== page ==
The current stage in the campaign against piracy from the Business Software Alliance (BSA) has claimed its latest victim after Manchester based Internet retailer Zoobon was closed down for selling counterfeit Microsoft software.
According to Microsoft, "it had received a number of complaints from Zoobon customers unhappy with the quality of the products they had been sold" before it moved in on Zoobon. In an investigation conducted over the course of a year with the help of eBay, Zoobon was found to have counterfeited £3m worth of software, according to a spokeswoman for Microsoft.
Following the investigations, an out-of-court settlement was reached between Microsoft and the individuals behind Zoobon under which they ceased trading and gave an undertakings not to sell counterfeit Microsoft software in the future. Zoobon's site on eBay site has closed down.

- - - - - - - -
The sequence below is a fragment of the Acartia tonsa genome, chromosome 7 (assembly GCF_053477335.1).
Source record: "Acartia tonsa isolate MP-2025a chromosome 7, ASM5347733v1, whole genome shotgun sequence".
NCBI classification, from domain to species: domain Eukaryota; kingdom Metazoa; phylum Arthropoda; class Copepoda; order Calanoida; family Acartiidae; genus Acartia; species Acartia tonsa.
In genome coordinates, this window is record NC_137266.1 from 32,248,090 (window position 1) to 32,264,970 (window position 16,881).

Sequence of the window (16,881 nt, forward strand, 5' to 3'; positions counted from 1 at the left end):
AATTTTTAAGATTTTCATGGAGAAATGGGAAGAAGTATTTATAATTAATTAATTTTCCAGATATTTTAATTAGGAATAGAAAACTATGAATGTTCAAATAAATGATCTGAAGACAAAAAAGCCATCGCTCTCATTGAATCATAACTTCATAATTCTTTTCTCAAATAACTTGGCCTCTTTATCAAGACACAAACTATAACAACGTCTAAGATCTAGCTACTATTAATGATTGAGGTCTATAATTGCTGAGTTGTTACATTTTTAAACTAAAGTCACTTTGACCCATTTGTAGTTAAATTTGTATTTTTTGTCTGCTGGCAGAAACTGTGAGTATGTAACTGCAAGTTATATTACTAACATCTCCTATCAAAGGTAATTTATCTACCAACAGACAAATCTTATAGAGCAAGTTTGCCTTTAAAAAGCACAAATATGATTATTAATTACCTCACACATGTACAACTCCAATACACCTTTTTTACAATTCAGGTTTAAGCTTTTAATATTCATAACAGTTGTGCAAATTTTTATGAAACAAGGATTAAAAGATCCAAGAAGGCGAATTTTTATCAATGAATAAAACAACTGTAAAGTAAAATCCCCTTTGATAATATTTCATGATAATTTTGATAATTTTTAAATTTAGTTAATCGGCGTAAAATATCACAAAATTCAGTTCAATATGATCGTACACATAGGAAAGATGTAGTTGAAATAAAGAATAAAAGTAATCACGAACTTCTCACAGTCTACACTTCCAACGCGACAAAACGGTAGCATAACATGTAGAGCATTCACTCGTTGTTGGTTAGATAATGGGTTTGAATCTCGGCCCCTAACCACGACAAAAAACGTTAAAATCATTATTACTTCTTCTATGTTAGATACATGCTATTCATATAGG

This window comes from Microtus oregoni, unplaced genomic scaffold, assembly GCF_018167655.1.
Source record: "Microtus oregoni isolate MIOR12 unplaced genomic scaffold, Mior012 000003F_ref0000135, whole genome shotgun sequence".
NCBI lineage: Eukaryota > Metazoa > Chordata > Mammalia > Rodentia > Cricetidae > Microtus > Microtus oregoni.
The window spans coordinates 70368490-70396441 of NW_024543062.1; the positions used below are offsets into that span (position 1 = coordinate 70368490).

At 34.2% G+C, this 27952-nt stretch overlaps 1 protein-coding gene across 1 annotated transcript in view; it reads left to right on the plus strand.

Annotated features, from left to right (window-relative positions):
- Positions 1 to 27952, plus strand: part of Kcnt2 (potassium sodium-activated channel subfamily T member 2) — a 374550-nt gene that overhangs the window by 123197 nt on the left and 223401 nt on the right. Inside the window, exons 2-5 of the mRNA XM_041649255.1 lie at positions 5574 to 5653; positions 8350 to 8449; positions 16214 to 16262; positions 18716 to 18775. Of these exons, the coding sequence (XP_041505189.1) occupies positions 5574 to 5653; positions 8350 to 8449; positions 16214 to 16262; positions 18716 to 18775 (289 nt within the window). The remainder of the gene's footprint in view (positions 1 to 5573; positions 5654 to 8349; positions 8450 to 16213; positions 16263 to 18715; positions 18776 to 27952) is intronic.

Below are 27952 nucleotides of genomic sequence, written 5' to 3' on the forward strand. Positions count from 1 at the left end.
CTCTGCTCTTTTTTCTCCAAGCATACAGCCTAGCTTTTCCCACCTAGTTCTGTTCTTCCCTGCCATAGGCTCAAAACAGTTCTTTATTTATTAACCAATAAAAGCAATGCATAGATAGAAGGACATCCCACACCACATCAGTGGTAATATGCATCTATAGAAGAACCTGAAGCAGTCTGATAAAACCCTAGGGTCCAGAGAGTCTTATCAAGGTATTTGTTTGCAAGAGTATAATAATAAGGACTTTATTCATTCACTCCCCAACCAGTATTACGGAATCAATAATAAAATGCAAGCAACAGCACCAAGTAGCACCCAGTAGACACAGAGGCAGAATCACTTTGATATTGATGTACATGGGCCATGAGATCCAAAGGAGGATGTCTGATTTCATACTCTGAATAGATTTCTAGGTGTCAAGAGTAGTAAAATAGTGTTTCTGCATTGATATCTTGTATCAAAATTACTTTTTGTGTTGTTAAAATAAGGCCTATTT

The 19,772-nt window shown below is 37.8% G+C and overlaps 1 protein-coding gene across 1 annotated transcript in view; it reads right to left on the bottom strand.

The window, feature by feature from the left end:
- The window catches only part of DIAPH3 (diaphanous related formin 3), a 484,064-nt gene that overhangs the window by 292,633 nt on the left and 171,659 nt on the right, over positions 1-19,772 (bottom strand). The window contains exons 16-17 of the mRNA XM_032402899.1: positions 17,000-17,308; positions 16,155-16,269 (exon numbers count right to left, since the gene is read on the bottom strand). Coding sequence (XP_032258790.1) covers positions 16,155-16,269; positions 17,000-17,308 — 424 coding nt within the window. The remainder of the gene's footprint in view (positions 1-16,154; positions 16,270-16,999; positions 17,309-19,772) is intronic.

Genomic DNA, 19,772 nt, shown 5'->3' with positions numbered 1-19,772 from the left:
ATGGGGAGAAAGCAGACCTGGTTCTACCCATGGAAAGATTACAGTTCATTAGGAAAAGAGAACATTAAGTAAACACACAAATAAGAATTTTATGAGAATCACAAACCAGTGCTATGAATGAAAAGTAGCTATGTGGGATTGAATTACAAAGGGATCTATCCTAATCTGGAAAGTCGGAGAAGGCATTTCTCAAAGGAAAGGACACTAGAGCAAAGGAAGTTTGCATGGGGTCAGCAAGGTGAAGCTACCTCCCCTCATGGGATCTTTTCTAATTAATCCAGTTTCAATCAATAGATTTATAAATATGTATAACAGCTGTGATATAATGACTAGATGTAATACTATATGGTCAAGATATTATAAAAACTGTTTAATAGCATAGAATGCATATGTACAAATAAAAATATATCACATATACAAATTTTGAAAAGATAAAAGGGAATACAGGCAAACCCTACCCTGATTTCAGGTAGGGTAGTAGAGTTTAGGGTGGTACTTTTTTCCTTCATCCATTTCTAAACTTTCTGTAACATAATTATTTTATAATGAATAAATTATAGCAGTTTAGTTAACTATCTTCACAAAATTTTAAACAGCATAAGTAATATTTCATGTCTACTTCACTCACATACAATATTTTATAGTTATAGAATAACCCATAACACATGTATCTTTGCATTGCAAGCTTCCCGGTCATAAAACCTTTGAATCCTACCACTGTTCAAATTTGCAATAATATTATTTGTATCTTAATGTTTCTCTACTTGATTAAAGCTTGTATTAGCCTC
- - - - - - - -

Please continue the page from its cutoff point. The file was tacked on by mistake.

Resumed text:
Michala Alexander, Microsoft head of anti-piracy, said: "We take our responsibility seriously to protect consumers and legitimate channel partners from counterfeit software. This was a major counterfeit operation selling goods which were hard to distinguish from the genuine article."
According to the Business Software Association's latest survey, which was conducted by IDC, if the UK could cut the amount of counterfeit software by 10 percent it could generate nearly 34,000 new jobs, £11bn in economic growth and £2.8bn in tax revenues.
"This could solve the chancellor's problems in one go," said Mike Newton, a spokesman for the BSA. "The survey really underlines the knock-on effects from piracy."
According to Newton, IDC estimates the cost of "piracy" by looking at the total number of systems sold, the total number of software packages sold and other data and then cross-analysing the figures "based on the average company".